Advertisement

Homework doesn't align with our family values. Here's how I explain that to teachers and my kids.

Girls riding bikes on road
The author's daughters.Courtesy of the author
  • I think there are more meaningful ways to spend the after school hours.

  • I typically tell teachers that our family won't be completing homework.

  • Sometimes, my fourth grader still wants to do the assignments.

Despite my best efforts to avoid over-scheduling my family, our weekday calendars are full. My daughters, in kindergarten and fourth grade, do horse riding, swim lessons, and soccer. I have powerlifting two evenings a week. As we run out the door to those activities, our dog looks at us longingly with his leash in his mouth, so we try to squeeze in walks with him.

All of that leaves very little time for homework. This is why I've decided that in our family, homework is strictly optional and sometimes downright discouraged.

The hours between after school and bedtime are so limited. My girls get home at about 3:45 p.m. and are off to bed by 6:30 p.m. Factor in dinner time, I have only two hours to offer them the after-school enrichment that most aligns with our family values.

Homework simply doesn't make the cut.

My daughter is supposed to do about 40 minutes of homework each night

It's important to acknowledge that my district doesn't give much homework in elementary school. My fourth grader is expected to do 20 minutes of reading and 10 minutes each for math facts and penmanship. Gone are the endless worksheets that I remember from school.

And yet, 40 minutes is a huge chunk of our afternoons together. Reading, math, and penmanship are important, but practicing them happens organically throughout our day — when we talk about money skills together or pen a letter to their grandparents.

Rather than sitting down at a desk for 40 minutes, I'd prefer my girls gain confidence and safety skills in the water, contribute to their community by doing barn chores, or just be silly outside in the fresh air.

I sent teachers an email saying we wouldn't be doing homework

I spoke to my daughter's teachers about homework in second grade when I first felt the pressure to choose between homework, after-school activities, and getting the kids to get on time.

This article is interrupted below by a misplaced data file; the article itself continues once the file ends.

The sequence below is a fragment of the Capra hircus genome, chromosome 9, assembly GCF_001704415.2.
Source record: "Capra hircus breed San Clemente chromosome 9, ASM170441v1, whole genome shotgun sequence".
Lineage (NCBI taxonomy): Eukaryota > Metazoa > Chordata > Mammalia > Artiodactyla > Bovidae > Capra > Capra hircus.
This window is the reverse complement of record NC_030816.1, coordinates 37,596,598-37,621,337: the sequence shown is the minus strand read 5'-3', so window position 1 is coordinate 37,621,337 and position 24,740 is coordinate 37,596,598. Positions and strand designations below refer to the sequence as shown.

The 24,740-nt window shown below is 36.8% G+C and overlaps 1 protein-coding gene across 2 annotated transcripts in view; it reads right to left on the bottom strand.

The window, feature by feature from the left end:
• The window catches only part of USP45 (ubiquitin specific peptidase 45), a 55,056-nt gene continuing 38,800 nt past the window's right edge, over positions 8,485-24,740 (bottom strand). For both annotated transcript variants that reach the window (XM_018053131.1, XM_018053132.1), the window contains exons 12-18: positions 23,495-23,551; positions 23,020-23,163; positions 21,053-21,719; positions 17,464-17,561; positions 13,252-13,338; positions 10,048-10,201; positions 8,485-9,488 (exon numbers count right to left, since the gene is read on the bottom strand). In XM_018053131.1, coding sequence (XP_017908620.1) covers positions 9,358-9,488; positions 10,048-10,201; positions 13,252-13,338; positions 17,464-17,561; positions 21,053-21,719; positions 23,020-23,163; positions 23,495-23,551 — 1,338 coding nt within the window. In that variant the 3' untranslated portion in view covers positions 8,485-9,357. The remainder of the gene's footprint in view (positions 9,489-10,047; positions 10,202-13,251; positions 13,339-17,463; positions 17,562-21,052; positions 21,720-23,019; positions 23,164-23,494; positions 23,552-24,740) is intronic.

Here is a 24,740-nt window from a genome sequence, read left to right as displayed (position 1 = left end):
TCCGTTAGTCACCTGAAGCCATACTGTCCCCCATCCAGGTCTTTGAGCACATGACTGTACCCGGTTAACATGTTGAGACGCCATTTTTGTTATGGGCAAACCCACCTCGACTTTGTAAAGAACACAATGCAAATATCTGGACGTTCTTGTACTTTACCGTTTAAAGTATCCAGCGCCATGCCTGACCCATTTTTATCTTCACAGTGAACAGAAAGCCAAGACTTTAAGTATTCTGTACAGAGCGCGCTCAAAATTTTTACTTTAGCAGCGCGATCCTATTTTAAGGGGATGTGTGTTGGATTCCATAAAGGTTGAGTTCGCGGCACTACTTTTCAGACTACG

I kept it straightforward and sent the teacher an email: "Our schedules make homework challenging, so my daughter will not be completing the weekly assignments. We'll continue to practice math and reading at home. Please let me know if you have any concerns about this now or in the future."

Neither that teacher nor the one after had any worries. I got the impression that their beliefs aligned with mine: there were many ways to learn in the afternoons, and not all of them were academic. As long as the lack of homework wasn't impacting my daughter in the classroom, skipping it was ok.

This year, we're doing more homework than ever before

This year, my approach to homework has been challenged, and I've been reminded that nothing is black and white. My kindergartener is in speech therapy and regularly has "homework" assignments from her therapist. Those go to the top of our priority list — not only does she love doing the exercises, but there's a clear benefit that we can hear with our own ears.

More surprisingly, my fourth grader has decided she's devoted to homework. Just like I was, she's a bit of a teacher's pet and gets genuine satisfaction from the check mark she receives on each assignment. I have no problem with her doing her homework for fun, as long as it's not coming at the expense of more important things, like sleep, outdoor time, and hobbies.

Recently she explained she was going to wake up extra early to complete her reading assignment for the day. I just raised an eyebrow and said, "You know you really don't have to do that, right?"

I'm not sure how we'll handle homework as she moves into middle, then high school. For now, we're taking a laid-back approach.

Read the original article on Business Insider